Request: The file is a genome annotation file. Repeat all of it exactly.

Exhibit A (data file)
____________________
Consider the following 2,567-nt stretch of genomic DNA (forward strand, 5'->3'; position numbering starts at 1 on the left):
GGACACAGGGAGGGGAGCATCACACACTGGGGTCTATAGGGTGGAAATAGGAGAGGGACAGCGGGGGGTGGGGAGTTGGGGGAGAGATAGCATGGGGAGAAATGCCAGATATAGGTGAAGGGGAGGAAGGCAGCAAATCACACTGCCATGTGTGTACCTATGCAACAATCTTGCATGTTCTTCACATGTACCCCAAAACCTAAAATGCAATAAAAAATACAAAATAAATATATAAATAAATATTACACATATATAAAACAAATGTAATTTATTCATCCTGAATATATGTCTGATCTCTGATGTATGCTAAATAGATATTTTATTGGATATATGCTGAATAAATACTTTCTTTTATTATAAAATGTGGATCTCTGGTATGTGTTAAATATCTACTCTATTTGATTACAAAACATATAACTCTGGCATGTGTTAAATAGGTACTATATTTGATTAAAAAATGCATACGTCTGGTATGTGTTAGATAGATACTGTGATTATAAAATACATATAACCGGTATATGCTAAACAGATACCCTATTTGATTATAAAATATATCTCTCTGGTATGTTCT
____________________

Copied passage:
Consider the following 2,567-nt stretch of genomic DNA (forward strand, 5'->3'; position numbering starts at 1 on the left):
GGACACAGGGAGGGGAGCATCACACACTGGGGTCTATAGGGTGGAAATAGGAGAGGGACAGCGGGGGGTGGGGAGTTGGGGGAGAGATAGCATGGGGAGAAATGCCAGATATAGGTGAAGGGGAGGAAGGCAGCAAATCACACTGCCATGTGTGTACCTATGCAACAATCTTGCATGTTCTTCACATGTACCCCAAAACCTAAAATGCAATAAAAAATACAAAATAAATATATAAATAAATATTACACATATATAAAACAAATGTAATTTATTCATCCTGAATATATGTCTGATCTCTGATGTATGCTAAATAGATATTTTATTGGATATATGCTGAATAAATACTTTCTTTTATTATAAAATGTGGATCTCTGGTATGTGTTAAATATCTACTCTATTTGATTACAAAACATATAACTCTGGCATGTGTTAAATAGGTACTATATTTGATTAAAAAATGCATACGTCTGGTATGTGTTAGATAGATACTGTGATTATAAAATACATATAACCGGTATATGCTAAACAGATACCCTATTTGATTATAAAATATATCTCTCTGGTATGTTCT